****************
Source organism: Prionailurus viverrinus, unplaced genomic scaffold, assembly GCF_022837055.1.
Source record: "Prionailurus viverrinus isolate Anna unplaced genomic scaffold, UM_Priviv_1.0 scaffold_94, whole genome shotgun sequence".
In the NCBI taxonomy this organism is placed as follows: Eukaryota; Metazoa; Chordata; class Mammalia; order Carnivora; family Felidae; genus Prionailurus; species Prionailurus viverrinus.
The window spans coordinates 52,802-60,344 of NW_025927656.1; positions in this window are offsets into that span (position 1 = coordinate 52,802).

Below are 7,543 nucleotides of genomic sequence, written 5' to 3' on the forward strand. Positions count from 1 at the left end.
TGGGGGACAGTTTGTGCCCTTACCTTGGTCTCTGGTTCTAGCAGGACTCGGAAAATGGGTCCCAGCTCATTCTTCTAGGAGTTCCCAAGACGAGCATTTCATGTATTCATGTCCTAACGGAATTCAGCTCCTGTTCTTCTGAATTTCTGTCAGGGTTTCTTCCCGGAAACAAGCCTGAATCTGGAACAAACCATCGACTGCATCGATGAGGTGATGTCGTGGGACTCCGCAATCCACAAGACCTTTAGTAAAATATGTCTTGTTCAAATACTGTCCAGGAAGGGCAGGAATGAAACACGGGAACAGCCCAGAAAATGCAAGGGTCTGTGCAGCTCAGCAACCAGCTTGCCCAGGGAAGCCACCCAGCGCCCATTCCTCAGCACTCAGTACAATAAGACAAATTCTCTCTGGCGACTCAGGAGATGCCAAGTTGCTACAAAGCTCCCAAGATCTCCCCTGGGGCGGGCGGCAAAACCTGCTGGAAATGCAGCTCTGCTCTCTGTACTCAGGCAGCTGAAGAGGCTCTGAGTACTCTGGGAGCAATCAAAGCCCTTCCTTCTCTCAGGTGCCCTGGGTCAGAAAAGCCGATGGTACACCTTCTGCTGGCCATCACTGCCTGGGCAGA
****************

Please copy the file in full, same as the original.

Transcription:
Source organism: Prionailurus viverrinus, unplaced genomic scaffold, assembly GCF_022837055.1.
Source record: "Prionailurus viverrinus isolate Anna unplaced genomic scaffold, UM_Priviv_1.0 scaffold_94, whole genome shotgun sequence".
In the NCBI taxonomy this organism is placed as follows: Eukaryota; Metazoa; Chordata; class Mammalia; order Carnivora; family Felidae; genus Prionailurus; species Prionailurus viverrinus.
The window spans coordinates 52,802-60,344 of NW_025927656.1; positions in this window are offsets into that span (position 1 = coordinate 52,802).

Below are 7,543 nucleotides of genomic sequence, written 5' to 3' on the forward strand. Positions count from 1 at the left end.
TGGGGGACAGTTTGTGCCCTTACCTTGGTCTCTGGTTCTAGCAGGACTCGGAAAATGGGTCCCAGCTCATTCTTCTAGGAGTTCCCAAGACGAGCATTTCATGTATTCATGTCCTAACGGAATTCAGCTCCTGTTCTTCTGAATTTCTGTCAGGGTTTCTTCCCGGAAACAAGCCTGAATCTGGAACAAACCATCGACTGCATCGATGAGGTGATGTCGTGGGACTCCGCAATCCACAAGACCTTTAGTAAAATATGTCTTGTTCAAATACTGTCCAGGAAGGGCAGGAATGAAACACGGGAACAGCCCAGAAAATGCAAGGGTCTGTGCAGCTCAGCAACCAGCTTGCCCAGGGAAGCCACCCAGCGCCCATTCCTCAGCACTCAGTACAATAAGACAAATTCTCTCTGGCGACTCAGGAGATGCCAAGTTGCTACAAAGCTCCCAAGATCTCCCCTGGGGCGGGCGGCAAAACCTGCTGGAAATGCAGCTCTGCTCTCTGTACTCAGGCAGCTGAAGAGGCTCTGAGTACTCTGGGAGCAATCAAAGCCCTTCCTTCTCTCAGGTGCCCTGGGTCAGAAAAGCCGATGGTACACCTTCTGCTGGCCATCACTGCCTGGGCAGA